So in the context of a dialectical educational approach, there it is, “the material” hanging in the middle of the sentence without any more explanation of what that might be, or how it could be arrived at in a way consistent with radical notion of a new relationship between student and teacher.



How can the teacher, who is not above her students, who trusts them as she trusts humanity, and who does not set herself up as superior, but only as the one in the room with experience in a particular skill, such as using software to create 3D models, or performing algebraic functions, asking questions of a historic document, or congregating Latin verbs, teach, without setting herself up for being criticized for using her power for oppression?



The list of characteristics of the banking model on page 73 plays into this problem of the reader from a good school, trying hard, and recognizing at every corner the types of compromises made in the school day. If I am sure that my teaching does not fit into the list of things from a to j that characterize the banking model, then am I off the hook? I don’t think so. The challenge of the radical critique is blunted by this straw man. So where does that leave us?



I don’t have an answer. I want to teach how to think, not what to think.



But I do have another question about how to fit the idea of a revolutionary pedagogy into a world where the influences that set opinions for people increasingly come from outside the home and the school.



To what extent today does the indoctrination of the ruling class, the mental part of the oppression, today happen in popular culture rather than education? That is to say, can revolutionary educational practice be enough to make up for the impressions formed by advertising, TV, movies, etc.? The rude critical tone of comments on YouTube, the endless fascination with entertainment options that distract and never challenge, and the constant division of even news sources into avenues to confirm pre-existing beliefs, rather than challenge them, all serve, perhaps more powerfully than education ever could have, to indoctrinate people into a numbing belief in the inability of anything to change.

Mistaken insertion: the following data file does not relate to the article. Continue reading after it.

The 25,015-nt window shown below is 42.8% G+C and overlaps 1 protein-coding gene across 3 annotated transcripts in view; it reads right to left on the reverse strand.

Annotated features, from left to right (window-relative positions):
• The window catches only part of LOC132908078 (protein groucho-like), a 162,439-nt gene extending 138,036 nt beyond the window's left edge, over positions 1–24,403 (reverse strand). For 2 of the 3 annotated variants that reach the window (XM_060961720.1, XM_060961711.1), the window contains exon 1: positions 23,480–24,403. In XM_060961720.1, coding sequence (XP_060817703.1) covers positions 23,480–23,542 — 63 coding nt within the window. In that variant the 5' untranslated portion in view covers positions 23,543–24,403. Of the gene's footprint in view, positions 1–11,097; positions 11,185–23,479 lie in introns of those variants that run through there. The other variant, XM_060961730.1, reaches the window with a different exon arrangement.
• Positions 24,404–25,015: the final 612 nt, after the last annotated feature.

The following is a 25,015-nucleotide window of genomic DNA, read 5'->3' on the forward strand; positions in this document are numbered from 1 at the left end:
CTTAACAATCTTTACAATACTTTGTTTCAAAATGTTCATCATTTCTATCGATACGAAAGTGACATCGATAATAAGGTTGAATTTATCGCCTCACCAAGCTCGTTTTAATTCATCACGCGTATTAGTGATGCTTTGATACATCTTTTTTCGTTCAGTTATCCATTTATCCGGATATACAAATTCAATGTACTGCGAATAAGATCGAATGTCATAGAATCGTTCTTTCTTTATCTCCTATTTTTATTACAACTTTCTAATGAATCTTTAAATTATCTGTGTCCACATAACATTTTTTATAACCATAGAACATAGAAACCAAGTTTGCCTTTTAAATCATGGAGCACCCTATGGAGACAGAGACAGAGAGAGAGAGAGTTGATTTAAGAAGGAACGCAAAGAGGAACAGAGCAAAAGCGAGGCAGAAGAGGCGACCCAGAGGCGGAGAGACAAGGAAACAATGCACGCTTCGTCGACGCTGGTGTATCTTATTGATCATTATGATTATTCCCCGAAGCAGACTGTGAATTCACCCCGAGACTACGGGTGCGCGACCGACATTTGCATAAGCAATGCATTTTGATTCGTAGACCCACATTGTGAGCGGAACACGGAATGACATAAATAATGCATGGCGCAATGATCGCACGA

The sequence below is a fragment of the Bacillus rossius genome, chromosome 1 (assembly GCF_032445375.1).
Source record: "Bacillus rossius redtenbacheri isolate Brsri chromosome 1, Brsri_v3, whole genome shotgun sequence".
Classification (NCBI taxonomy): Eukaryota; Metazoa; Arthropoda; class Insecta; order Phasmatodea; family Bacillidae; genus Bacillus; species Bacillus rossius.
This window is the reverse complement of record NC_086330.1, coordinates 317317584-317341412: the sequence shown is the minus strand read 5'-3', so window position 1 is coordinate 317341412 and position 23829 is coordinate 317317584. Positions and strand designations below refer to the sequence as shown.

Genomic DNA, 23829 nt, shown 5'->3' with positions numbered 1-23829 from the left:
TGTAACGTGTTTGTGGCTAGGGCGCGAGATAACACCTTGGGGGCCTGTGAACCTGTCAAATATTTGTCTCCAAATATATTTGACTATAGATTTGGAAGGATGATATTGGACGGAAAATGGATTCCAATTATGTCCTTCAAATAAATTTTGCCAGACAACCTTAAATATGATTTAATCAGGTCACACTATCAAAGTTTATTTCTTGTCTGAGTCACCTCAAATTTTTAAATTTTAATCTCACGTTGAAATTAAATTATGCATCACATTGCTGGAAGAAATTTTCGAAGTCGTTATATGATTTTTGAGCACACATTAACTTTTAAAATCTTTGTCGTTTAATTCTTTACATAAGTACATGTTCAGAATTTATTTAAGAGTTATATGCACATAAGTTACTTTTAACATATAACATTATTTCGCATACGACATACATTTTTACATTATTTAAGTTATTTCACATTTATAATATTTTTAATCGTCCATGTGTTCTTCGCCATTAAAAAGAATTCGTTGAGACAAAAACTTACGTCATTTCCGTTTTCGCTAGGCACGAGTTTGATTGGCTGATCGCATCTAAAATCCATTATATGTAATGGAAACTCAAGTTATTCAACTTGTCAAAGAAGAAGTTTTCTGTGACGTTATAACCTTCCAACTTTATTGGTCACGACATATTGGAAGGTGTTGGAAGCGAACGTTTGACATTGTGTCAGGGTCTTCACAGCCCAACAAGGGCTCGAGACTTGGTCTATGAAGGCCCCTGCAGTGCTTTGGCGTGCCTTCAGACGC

In this world of 6 second cat videos, where is the place for revolutionary education? Freire says, “Problem-posing education bases itself on creativity and stimulates true reflection and action upon reality, thereby responding to the vocation of persons as beings who are authentic only wen engaged in inquiry and creative transformation.” (page 84)



If we get there, and that is  a big if, will it all be undone by 6 seconds of a cat falling off a table? I don’t want to be that cynical, but sometime I feel that way. When I do, I go back into the classroom and think about how to do my job better, rather than all the forces that are acting against us.



Lindsay Jordan's picture

Hi Heather - thanks for your post. I'm currently studying for a professional doctorate while teaching university teachers, and have just finished the first quarter of Pedagogy of the Oppressed. I was struggling with the dichotomy of oppressed-oppressor as - like you I think - I see myself as being kind of in the middle; on one hand an object of oppression but in other ways in a position of immunity to it and also colluding with it. I'm loving the book, and finding lots of connections with other writers - not only others who draw on Marxist philosophy (David Held's Introduction to Critical Theory is the other one I'm reading at the moment). But I do need to figure out my own position and role in regards to these ideas. So anothing that brings them back to the context of the developed world in 2014 is useful! Cheers,